The Ag Economists‘ Monthly Monitor survey is a joint effort between Farm Journal and agricultural policy research centre at the University of Missouri in the US.
However, the survey for January showed that only 43% of economists believed that Brazil would retain its top spot as maize exporter.
Agricultural economist at the University of Missouri, Ben Brown, told the agweb.com website that for Brazil to retain this title, timing was all important.
This was due to potential production challenges expected for the safrinha maize crop.
However, the dry weather conditions experienced in Brazil as the beginning of the growing season were not expected to dampen its soya bean export prospects. According to the latest figures, Brazil’s soya bean exports for the first four weeks of January achieved a new record of 2,6 million tons.
The January Ag Economists’ Monthly Monitor, predicted that this trend could continue, despite projections for lower production.
The survey, which was conducted among almost 70 agricultural economists across the US, indicated that 93% of these economists believed Brazil would remain the world’s largest exporter of soya bean this year, agweb.com said.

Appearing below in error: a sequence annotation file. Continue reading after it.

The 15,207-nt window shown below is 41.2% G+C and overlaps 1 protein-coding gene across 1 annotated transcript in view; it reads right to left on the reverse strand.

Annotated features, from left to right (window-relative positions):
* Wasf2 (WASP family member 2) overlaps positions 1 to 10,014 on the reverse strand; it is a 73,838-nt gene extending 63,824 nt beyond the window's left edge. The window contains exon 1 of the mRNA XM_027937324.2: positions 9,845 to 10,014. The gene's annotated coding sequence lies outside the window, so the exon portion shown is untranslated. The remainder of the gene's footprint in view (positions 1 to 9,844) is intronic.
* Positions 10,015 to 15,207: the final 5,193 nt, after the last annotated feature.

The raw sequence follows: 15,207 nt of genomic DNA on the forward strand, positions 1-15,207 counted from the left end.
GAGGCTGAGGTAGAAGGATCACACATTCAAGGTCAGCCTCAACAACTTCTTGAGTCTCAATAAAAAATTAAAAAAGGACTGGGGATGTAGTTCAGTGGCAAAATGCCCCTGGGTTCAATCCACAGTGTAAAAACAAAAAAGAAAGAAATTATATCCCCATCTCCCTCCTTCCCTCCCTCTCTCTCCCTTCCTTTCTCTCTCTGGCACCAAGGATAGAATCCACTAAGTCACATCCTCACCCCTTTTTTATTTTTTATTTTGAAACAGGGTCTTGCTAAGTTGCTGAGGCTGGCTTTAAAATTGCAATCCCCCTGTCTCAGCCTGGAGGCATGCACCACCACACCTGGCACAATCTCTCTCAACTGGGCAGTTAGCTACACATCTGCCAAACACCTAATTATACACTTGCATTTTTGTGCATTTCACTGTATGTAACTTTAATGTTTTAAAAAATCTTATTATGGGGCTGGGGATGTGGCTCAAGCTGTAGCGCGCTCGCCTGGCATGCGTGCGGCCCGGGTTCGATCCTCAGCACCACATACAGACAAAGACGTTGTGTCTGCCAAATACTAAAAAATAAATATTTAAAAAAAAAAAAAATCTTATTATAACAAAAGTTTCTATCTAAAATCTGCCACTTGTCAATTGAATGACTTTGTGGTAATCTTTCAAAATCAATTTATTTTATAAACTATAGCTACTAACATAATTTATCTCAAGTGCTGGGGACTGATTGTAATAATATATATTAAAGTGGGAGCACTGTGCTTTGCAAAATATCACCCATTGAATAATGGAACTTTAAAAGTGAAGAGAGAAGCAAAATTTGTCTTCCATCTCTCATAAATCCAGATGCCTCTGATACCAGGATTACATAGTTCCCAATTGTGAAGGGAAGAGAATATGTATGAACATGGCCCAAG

“On the soya bean side, that was a clear indication that Brazil would continue to be the lead exporter of soya bean,” the founder and president of Advanced Economic Solution and a respondent in the January Monthly Monitor, Bill Lapp said.
“[The outlook for maize] is iffier, and it will depend on the final, second crop there, the suffering of [the] crop and how that ends up.”
“I think weather is playing into that uncertainty, maybe more on the maize side: What’s the crop in Brazil looking like at the end of the day? And some stronger maize exports out of the US maybe made that not quite as easy of an answer as it’s been for soya bean,” Brown said.
While the planting season for the safrinha maize crop had just commenced, it generally amounted to larger production volumes in Brazil, where farmers planted maize year-round. Generally speaking, this crop accounted for 70% to 75% of that country’s total annual production, agweb.com reported.
“I think that all eyes are on what actually happens with that safrinha maize crop,” says Krista Swanson, lead economist for the National Corn Growers Association (NCGA).
“Weather dictates how many acres get planted, I think as we also look at where prices are right now, do those farmers have an economic incentive right now to even plant maize as a second crop? I know some of those farmers, last year, were selling that second crop at a loss.
“And if you’re [a] farmer making that decision, you’ve got a lot to weigh. You’re potentially getting it planted later than normal, and then you know that the price isn’t there to really drive those additional acres.”